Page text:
Innate lymphoid cells, or ILCs, are specialized immune cells that are increasingly entering the research spotlight. These cells mirror many of the characteristics and functions of T cells. In contrast, however, ILCs do not have antigen receptors on their cell surfaces, nor do they migrate to the site of infection and expand in numbers when stimulated by the presence of pathogens. Instead, ILCs stay put in tissues and organs where they churn out an inflammatory cocktail of cytokines in response to tissue injury or infection.
These powerful immune functions can be harnessed therapeutically. But first, scientists must find a missing piece in the ILC puzzle: how these cells differentiate and mature into fully-fledged immune warriors.
Georg Gasteiger and colleagues at the Max Planck Research Group set out in search of answers, seeking to more deeply understand how immature ILCs turn into operational effector cells capable of killing malignant or infected cells. The researchers took a closer look at a subpopulation of liver ILCs known to be involved in both these immune processes, creating a genetic atlas of mRNA molecules extracted and compiled from individual lLCs.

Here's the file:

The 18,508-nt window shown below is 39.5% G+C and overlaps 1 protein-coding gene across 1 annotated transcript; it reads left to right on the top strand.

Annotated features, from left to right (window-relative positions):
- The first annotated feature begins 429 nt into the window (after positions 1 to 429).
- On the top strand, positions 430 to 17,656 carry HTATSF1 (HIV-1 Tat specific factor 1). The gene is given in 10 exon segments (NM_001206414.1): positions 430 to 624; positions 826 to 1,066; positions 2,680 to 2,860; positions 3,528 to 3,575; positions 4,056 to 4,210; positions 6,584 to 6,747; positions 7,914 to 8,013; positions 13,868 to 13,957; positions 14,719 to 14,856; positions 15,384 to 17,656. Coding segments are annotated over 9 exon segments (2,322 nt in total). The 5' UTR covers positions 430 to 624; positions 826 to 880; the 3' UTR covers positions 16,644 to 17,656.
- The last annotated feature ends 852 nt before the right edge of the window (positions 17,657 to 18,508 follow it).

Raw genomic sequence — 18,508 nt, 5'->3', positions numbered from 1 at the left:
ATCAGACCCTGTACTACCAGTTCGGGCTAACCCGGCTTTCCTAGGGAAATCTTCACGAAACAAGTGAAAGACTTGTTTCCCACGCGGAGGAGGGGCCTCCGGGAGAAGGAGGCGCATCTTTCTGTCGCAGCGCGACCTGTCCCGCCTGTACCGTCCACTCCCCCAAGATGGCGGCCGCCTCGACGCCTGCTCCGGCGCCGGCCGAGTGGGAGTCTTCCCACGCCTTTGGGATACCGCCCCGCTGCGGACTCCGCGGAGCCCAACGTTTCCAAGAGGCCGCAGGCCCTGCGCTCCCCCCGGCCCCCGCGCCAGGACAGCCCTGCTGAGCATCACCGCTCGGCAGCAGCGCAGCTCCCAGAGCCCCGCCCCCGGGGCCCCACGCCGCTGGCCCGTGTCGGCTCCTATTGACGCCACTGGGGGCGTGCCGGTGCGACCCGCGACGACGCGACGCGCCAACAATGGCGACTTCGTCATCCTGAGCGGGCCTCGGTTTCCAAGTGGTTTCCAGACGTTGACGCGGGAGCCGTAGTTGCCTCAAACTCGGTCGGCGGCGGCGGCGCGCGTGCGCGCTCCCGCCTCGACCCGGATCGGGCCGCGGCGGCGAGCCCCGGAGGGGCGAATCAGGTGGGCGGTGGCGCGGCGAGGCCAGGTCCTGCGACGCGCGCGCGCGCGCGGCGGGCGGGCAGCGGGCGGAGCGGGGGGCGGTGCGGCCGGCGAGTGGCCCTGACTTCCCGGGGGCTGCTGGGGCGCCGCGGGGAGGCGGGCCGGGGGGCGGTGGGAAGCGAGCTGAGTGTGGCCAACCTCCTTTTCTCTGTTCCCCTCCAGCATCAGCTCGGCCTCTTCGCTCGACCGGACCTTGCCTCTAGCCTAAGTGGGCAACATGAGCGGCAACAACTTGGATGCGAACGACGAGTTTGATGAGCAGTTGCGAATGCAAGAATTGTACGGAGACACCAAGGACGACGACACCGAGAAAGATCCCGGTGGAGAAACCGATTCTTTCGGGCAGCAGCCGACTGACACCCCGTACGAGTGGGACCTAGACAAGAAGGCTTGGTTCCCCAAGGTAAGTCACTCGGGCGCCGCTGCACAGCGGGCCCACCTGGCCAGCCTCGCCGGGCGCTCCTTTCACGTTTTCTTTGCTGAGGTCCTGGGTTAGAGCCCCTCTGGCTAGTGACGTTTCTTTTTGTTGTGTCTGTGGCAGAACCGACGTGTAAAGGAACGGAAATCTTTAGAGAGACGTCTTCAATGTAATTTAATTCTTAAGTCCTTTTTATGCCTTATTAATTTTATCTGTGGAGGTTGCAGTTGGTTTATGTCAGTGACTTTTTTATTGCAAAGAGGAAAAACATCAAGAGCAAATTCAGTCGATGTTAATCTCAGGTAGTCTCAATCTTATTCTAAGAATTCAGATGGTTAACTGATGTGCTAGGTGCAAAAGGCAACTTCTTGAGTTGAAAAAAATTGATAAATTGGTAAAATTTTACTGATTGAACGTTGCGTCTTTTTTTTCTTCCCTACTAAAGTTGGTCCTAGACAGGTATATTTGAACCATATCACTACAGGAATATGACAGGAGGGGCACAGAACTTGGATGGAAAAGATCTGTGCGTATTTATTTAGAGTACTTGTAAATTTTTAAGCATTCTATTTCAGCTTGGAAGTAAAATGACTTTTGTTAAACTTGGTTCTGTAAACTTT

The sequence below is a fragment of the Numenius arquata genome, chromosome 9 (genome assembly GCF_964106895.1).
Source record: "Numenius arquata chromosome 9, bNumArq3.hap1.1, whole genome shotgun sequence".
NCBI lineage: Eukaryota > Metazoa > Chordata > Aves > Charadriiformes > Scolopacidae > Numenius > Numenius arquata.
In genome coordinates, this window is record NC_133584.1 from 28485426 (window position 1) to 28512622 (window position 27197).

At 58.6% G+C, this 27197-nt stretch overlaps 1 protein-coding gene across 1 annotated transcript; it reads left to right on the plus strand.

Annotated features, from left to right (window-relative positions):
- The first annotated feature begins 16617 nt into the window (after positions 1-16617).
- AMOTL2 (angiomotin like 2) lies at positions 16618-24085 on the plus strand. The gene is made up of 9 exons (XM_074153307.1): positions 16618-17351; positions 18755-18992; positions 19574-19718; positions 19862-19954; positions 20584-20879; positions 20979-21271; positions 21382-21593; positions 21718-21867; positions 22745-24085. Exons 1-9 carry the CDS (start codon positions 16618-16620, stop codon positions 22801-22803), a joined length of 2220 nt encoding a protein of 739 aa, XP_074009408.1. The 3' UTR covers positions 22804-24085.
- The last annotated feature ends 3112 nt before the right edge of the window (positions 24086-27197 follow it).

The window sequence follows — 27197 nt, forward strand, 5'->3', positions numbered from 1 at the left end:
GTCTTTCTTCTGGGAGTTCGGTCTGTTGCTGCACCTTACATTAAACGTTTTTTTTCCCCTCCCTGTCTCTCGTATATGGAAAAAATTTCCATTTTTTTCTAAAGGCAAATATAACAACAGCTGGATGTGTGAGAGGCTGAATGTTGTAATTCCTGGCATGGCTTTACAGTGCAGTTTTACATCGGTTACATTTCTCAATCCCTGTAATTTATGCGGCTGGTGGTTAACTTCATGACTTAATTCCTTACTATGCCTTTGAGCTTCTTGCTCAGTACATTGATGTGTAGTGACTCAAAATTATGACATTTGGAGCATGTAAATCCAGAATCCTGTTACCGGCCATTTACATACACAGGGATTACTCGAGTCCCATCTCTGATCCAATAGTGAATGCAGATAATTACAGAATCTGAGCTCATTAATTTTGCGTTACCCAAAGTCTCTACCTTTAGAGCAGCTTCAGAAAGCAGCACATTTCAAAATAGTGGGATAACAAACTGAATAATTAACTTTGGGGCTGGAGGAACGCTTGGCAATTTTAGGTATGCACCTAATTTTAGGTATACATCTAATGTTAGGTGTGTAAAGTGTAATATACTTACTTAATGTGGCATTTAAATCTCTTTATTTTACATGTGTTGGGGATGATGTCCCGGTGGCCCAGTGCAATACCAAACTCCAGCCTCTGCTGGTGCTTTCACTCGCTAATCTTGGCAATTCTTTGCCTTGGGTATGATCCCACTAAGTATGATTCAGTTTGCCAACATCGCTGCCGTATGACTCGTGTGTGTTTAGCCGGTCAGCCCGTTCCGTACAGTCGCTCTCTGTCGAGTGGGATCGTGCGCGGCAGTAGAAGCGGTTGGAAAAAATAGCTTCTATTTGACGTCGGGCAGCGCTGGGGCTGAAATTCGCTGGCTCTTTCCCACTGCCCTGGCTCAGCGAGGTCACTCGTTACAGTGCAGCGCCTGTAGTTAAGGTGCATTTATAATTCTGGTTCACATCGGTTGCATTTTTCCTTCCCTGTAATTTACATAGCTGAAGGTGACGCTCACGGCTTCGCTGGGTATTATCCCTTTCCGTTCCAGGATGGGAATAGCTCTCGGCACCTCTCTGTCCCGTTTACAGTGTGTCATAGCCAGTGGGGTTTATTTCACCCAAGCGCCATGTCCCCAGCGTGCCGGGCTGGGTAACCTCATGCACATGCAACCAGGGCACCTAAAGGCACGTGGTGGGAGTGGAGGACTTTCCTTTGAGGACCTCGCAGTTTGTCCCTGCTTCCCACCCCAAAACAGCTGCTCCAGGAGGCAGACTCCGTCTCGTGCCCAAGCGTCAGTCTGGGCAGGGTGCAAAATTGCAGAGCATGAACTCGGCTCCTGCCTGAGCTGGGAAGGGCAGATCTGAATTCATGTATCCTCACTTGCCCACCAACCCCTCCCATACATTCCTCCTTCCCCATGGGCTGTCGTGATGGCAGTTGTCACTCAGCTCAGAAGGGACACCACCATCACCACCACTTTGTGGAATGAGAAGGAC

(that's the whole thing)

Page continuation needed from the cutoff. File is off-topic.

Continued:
Among the team’s breakthrough findings was the observation that a cohort of ‘supply’ ILCs resided within tissues. These cells can multiply rapidly upon sensing danger and differentiate into killer ILCs, a process driven by a transcription factor gene called Hobit. These immune killers have specific molecular signatures that enable them to recognize and eliminate cancer effectively.
These findings contradict what the textbooks say about ILCs—that ILCs consist of a heterogeneous mix of different cell types. Instead, Gasteiger and colleagues demonstrate different degrees of specialization in ILCs, which stem from a single population of supply cells.
The team plans to continue delving into the mysterious world of ILC biology, seeking clues on activating killer ILCs therapeutically to eradicate tumors and cancer metastases developing within tissues. Moreover, because Hobit is expressed in other cytotoxic cells of the human immune system, understanding the role of this transcription factor in modulating other immune effects may help unlock novel mechanisms for fighting cancer in different tissues.
Source: Nature Immunology.